Looming deadline leaves Missouri at risk of losing $2 billion in federal education funding
The money can’t be spent unless a supplemental budget is passed by lawmakers and signed by the governor before March 24
State Rep. Doug Richey, R-Excelsior Springs, speaks during House debate on April 12, 2021 (Tim Bommel/Missouri House Communications).
Missouri has so much money, coming so fast, from federal COVID-19 relief bills that it is in danger of losing almost $2 billion dedicated to schools.
As Education Commissioner Margie Vandeven last week sought support for projects to improve teacher retention, members of the legislature’s Federal Stimulus Spending Subcommittee wanted to know how a key federal deadline escaped their notice.
The American Rescue Plan Act, passed in March, is the source of the money. The U.S. Education Department approved the state’s plan and released the last of the money in early October.
The problem is that the money can’t be spent until there’s an appropriation. And unless lawmakers pass, and Gov. Mike Parson signs, a supplemental appropriations bill before March 24, the money has to be returned.
“It is Nov. 16 and we are not in session until Jan. 5,” Chairman Doug Richey, R-Excelsior Springs, told Vandeven in the hearing. “There is a tremendous amount of work that is going to be required to move a supplemental bill of that nature. It would have been nice if we would have had a bit of a yellow flag waving at a minimum.”
Most of the aid coming to states as a result of the American Rescue Plan Act must be appropriated by 2024 and spent by 2026. The committee has been working to use the money on those timelines, Richey said.
Examining the Department of Elementary and Secondary Education’s documents, he said, a note was found indicating the deadline date. But it was hardly a prominent feature.
“I guess I’m a little baffled by the fact that this committee, that we have had virtually no contact from anyone within DESE saying, ‘Hey, we really got to take a look at this,’” Richey said.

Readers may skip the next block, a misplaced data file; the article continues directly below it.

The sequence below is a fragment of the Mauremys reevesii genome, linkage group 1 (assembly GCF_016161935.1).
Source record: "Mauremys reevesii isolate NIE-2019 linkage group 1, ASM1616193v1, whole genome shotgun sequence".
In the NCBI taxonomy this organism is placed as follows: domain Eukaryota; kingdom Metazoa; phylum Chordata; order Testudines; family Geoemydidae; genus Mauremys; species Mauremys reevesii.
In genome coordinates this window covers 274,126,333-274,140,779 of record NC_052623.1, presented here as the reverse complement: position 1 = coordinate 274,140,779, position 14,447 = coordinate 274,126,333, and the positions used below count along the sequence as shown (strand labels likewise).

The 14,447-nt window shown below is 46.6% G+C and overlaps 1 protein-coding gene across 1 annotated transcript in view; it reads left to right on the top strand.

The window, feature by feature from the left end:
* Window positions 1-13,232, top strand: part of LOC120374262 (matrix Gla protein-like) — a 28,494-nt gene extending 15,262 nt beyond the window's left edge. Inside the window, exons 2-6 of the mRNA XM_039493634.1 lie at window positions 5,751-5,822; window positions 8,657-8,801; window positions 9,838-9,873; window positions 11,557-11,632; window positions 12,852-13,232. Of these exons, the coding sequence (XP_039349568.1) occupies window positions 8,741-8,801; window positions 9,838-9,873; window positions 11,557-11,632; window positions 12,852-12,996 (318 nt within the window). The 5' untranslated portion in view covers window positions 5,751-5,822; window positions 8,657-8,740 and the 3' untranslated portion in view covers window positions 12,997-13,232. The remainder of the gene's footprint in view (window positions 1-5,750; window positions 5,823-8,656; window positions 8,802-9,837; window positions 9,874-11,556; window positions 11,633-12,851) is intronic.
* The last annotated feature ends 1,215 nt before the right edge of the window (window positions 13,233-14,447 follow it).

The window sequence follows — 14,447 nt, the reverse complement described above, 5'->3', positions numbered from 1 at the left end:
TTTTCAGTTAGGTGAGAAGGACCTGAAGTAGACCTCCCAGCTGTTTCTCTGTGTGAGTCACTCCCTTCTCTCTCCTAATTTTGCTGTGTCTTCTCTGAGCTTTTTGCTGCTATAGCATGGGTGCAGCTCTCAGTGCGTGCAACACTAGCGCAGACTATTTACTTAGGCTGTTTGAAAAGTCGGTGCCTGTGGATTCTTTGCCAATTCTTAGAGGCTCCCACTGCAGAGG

Part of the problem, said Kari Monses, the department’s finance officer, was a common assumption that there would be a special legislative session sometime in the fall.
“We probably made a false assumption that it would be addressed, maybe sooner in the process,” Monses said.
There is a tremendous amount of work that is going to be required to move a supplemental bill of that nature. It would have been nice if we would have had a bit of a yellow flag waving at a minimum.
– State Rep. Doug Richey
There were expectations, when lawmakers went home in May, that they would come back to draw new Congressional districts once population data was available. Other issues, such as how to spend billions in federal relief, were expected to be on the table. Groups of legislators made a variety of issues their target for work in a fall session.
In September, Parson left open the possibility of a special session to respond to federal vaccine mandates.
“I would say we were hopeful that there would be some discussion about a supplemental even in the veto session in September,” Monses said.
But with warring Republican factions in the state Senate unable to work smoothly on procedural or policy issues, the only special session this year was a short meeting to renew taxes essential to funding Medicaid.
“I will say there are many who were under the impression, early on, that there would be other opportunities during special sessions to look at matters,” Richey agreed.
Of the $1.95 billion in Missouri’s allocation, $1.76 billion has to go to local education agencies, which covers both school districts and charter schools.The remainder, about $195 million, is for the state education department to develop statewide plans to address learning loss and develop summer and after-school programs.
School districts will be eager to get the money, Richey said. Lawmakers are going to get pressure from superintendents to get a spending bill passed but the timing is out of their control, he said.
Missouri’s 55-page plan, submitted in April, aligns with the guidance documents by providing data on which student groups have had the biggest impact from learning loss, addressing teacher retention needs and development of local plans.
The supplemental spending bill for the current fiscal year is likely to be one of the largest, and most controversial, in years. In July, the MIssouri Supreme Court ruled that the state must expand Medicaid as directed by a voter initiative even though lawmakers did not make any appropriation for that specific purpose.
That is only one item likely to complicate the opening weeks of the upcoming session. Passing a single-item supplemental spending bill isn’t an impossible task. Lawmakers did so last year by Feb. 11, when Parson signed a bill spending $324 million on rental assistance.
The bill covering other supplemental needs did not pass until May.
“We are going to have to approve $2 billion in a supplemental (budget) along with other supplemental requests,” Richey said, “in a bit of a matter of controversy.”
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